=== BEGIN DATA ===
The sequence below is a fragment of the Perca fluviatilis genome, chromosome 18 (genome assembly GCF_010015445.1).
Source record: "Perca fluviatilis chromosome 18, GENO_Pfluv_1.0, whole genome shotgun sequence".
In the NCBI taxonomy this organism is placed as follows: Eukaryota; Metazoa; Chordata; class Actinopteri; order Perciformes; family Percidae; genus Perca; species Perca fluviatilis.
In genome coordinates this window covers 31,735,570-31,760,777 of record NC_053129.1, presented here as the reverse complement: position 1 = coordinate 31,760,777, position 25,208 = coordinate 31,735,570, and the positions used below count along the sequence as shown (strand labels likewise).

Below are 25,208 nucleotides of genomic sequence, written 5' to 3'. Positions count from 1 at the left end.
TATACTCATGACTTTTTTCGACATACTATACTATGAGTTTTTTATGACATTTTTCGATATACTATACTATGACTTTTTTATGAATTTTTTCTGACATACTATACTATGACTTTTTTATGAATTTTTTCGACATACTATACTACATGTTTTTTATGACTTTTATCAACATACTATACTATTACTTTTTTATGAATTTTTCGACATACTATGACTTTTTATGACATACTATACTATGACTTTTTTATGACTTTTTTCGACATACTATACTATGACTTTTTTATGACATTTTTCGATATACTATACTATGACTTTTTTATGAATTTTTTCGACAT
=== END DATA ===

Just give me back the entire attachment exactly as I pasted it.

The sequence below is a fragment of the Perca fluviatilis genome, chromosome 18 (genome assembly GCF_010015445.1).
Source record: "Perca fluviatilis chromosome 18, GENO_Pfluv_1.0, whole genome shotgun sequence".
In the NCBI taxonomy this organism is placed as follows: Eukaryota; Metazoa; Chordata; class Actinopteri; order Perciformes; family Percidae; genus Perca; species Perca fluviatilis.
In genome coordinates this window covers 31,735,570-31,760,777 of record NC_053129.1, presented here as the reverse complement: position 1 = coordinate 31,760,777, position 25,208 = coordinate 31,735,570, and the positions used below count along the sequence as shown (strand labels likewise).

Below are 25,208 nucleotides of genomic sequence, written 5' to 3'. Positions count from 1 at the left end.
TATACTCATGACTTTTTTCGACATACTATACTATGAGTTTTTTATGACATTTTTCGATATACTATACTATGACTTTTTTATGAATTTTTTCTGACATACTATACTATGACTTTTTTATGAATTTTTTCGACATACTATACTACATGTTTTTTATGACTTTTATCAACATACTATACTATTACTTTTTTATGAATTTTTCGACATACTATGACTTTTTATGACATACTATACTATGACTTTTTTATGACTTTTTTCGACATACTATACTATGACTTTTTTATGACATTTTTCGATATACTATACTATGACTTTTTTATGAATTTTTTCGACAT